On the fifth day of Hanukkah, a crowd of about 30 people gathered outside of the Fine Arts Center at the University of Massachusetts Thursday evening for a lighting of the menorah.
The event was hosted by Rabbi Chaim Adelman, co-director of the Chabad House at Amherst. During the lighting, Adelman led the audience in song and prayer as Joe Frank, a senior marketing major and psychology minor at UMass, lit five of the eight candles.
Preceding the lighting, Adelman gave a brief history of Hanukkah and why the menorah is lit, explaining how about 2,000 years, during the second temple period, the Greeks were persecuting the Jewish people until a small group of Jews resisted adopting Greek traditions and culture and successfully defeated the Greek forces. Following the fight, the Jewish people found a small amount of undefiled oil to light a menorah in their temple.
“They put [the oil in], it takes eight days to make new oil, until they go to the place and they make it a special way,” Adelman said. “They put it in the menorah and miraculously it burned for eight days. That is why we have eight branches on the menorah.”
During the lighting, the audience sang Hebrew prayers followed by a reciting of a prayer in English that recalled the lighting of the menorah and emphasized the religious nature of the act.
Food and refreshments were also served, including doughnuts, chocolate coins and hot cider.
Frank, in organizing the event, was fortunate they were able to have the event on such short notice.
“We had to get the outdoor event land use request for this spot from the University and that normally takes two weeks to do that, and we reached out to them about two days ago, and they were able to put it through in about 24 hours,” Frank said.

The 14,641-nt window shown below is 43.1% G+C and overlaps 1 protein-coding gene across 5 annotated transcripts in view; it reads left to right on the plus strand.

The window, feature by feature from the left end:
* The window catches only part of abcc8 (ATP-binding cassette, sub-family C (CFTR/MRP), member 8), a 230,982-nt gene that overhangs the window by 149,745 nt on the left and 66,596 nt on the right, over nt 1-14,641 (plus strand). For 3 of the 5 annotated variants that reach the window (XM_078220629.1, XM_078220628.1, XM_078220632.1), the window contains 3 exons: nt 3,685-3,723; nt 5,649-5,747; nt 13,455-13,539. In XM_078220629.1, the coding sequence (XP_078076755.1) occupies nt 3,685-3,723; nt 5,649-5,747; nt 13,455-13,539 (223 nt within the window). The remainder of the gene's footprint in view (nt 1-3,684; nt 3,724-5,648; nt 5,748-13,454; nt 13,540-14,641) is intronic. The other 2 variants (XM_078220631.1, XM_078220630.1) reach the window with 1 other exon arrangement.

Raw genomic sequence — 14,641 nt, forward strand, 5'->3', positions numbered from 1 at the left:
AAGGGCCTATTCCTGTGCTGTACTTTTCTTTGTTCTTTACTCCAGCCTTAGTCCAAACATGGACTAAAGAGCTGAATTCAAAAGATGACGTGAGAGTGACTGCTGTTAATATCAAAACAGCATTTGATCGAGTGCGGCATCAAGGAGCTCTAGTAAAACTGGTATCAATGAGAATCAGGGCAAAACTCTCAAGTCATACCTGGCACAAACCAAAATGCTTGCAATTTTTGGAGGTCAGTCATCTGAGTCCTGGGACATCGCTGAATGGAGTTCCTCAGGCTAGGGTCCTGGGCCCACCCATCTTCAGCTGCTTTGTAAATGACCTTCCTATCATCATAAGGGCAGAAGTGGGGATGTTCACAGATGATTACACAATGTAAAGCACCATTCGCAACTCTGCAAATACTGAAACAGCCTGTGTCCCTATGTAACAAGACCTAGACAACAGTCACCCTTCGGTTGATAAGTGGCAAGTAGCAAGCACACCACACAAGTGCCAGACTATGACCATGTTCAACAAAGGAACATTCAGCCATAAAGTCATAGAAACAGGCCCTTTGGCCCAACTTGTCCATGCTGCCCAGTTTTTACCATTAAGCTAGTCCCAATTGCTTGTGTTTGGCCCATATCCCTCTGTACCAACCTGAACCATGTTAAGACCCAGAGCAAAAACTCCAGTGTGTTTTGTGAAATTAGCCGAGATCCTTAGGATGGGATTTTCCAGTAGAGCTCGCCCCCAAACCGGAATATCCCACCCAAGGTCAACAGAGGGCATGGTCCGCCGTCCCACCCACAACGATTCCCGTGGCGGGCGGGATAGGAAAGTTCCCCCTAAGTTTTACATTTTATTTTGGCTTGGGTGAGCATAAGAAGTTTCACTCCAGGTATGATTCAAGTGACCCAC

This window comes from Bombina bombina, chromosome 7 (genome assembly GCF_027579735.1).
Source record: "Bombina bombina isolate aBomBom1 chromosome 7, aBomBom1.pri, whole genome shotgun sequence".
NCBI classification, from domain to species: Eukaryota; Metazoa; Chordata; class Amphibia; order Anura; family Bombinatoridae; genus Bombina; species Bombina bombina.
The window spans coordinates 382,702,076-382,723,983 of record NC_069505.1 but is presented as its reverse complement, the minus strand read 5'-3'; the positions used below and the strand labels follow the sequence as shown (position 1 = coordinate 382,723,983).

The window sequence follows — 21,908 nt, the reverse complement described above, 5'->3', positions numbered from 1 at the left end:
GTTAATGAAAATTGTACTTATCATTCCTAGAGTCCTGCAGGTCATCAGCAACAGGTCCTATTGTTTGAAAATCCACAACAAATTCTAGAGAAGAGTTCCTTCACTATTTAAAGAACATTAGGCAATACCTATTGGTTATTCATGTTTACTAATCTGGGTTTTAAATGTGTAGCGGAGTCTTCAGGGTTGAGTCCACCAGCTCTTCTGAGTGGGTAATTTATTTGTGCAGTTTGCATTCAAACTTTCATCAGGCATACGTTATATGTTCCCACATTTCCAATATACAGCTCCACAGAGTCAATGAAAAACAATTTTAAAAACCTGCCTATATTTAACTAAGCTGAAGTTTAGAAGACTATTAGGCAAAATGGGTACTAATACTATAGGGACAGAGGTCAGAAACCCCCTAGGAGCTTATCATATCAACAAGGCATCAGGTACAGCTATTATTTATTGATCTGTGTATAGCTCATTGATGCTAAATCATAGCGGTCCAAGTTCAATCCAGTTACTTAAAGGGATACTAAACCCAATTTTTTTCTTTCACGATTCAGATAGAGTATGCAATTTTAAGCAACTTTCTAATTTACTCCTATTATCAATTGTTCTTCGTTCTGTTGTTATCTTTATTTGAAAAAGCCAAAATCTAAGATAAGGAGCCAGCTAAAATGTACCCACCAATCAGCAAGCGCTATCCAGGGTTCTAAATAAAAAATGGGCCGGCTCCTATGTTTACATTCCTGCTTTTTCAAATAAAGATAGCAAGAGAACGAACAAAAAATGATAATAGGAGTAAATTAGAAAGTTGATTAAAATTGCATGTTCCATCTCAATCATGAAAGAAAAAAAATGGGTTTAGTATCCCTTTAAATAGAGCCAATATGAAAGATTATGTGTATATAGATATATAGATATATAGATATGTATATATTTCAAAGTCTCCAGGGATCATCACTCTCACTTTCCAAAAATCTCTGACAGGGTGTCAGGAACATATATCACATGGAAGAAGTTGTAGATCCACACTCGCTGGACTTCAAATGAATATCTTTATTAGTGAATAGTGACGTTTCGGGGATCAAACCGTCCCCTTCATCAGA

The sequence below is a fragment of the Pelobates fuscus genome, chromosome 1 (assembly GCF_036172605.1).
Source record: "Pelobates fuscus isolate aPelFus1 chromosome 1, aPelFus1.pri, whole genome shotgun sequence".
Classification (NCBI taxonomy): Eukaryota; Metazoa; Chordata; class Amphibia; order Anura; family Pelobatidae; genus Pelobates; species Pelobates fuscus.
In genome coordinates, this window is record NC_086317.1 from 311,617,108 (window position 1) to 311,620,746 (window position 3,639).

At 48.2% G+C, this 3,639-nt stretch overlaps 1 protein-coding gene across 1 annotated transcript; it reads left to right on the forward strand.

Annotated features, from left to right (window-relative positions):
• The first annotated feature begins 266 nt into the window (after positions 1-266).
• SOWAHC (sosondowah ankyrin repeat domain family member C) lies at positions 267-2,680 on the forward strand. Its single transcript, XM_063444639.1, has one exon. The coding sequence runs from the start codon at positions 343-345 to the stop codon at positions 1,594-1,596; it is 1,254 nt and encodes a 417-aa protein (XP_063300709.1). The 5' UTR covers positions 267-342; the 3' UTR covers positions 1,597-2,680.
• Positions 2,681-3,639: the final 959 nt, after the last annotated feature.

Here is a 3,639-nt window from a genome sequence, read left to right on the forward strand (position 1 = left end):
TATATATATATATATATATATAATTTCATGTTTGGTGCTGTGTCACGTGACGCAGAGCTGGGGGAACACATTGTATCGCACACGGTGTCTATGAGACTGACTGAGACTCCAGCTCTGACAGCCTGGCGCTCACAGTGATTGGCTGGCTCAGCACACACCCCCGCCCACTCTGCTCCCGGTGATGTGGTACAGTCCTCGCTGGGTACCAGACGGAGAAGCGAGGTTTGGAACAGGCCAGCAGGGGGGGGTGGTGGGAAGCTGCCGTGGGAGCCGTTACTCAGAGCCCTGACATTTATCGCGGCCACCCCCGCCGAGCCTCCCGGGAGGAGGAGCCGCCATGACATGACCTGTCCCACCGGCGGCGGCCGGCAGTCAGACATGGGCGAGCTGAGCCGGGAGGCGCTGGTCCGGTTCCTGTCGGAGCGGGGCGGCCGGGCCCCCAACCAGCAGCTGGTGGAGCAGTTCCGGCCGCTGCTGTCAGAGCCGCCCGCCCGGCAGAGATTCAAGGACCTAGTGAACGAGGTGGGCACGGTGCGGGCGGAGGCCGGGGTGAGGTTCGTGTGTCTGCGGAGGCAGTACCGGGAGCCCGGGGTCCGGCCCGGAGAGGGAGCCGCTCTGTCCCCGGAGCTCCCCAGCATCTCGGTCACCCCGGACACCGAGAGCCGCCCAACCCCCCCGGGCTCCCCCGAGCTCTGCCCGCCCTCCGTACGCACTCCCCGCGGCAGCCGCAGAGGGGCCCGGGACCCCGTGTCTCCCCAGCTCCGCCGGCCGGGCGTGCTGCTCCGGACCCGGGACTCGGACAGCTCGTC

“I’m glad people were able to spread the word, and we were able to get a good crowd here on very short notice,” he added.
Adelman felt the ceremony represented a universal message of the freedom of individuals to practice their religion and thus, felt it was crucial to have the ceremony on public property.
“This country has provided us with freedom of religion, to practice our faith fully openly, and that’s why we seek to do it on public property,” Adelman said. “We want the public property, the government, in this case UMass, to affirm that we are capable and able, that they support us in our desire to express ourselves Jewishly.”
The event was held by the Chabad House, which provides many services for Jewish students at UMass, including educational opportunities, services during Shabbat on Friday night and Saturday day and volunteer programs, such as Helping Hands. The program is run by Yocheved Adelman, the co-director of the Chabad House, and involves Jewish and non-Jewish students providing aid for elderly citizens in the community.
The event was also hosted by UMass Hillel, which looks to “empower students through the vitality of Jewish life to cultivate purposeful, healthy lives and relationships that better our community and world,” their mission statement reads.
In her closing statements, Yocheved Adelman took note of a “Dignity & Respect Sign” that hung on the walls of the FAC, and felt the sign contrasted with the motto of the Greeks 2,000 years ago, which she claimed was “might makes right.”
She went on to emphasize the contrast between the world under the Greeks and the world today represented by the sign.
“We live in a beautiful world, where we can look at each other and see the differences, and appreciate the differences, and together, we build a better world,” Adelman said.
Editor’s Note: Joe Frank is a columnist and photographer for the Massachusetts Daily Collegian.
Will Mallas can be reached at [email protected] and followed on Twitter @willmallas.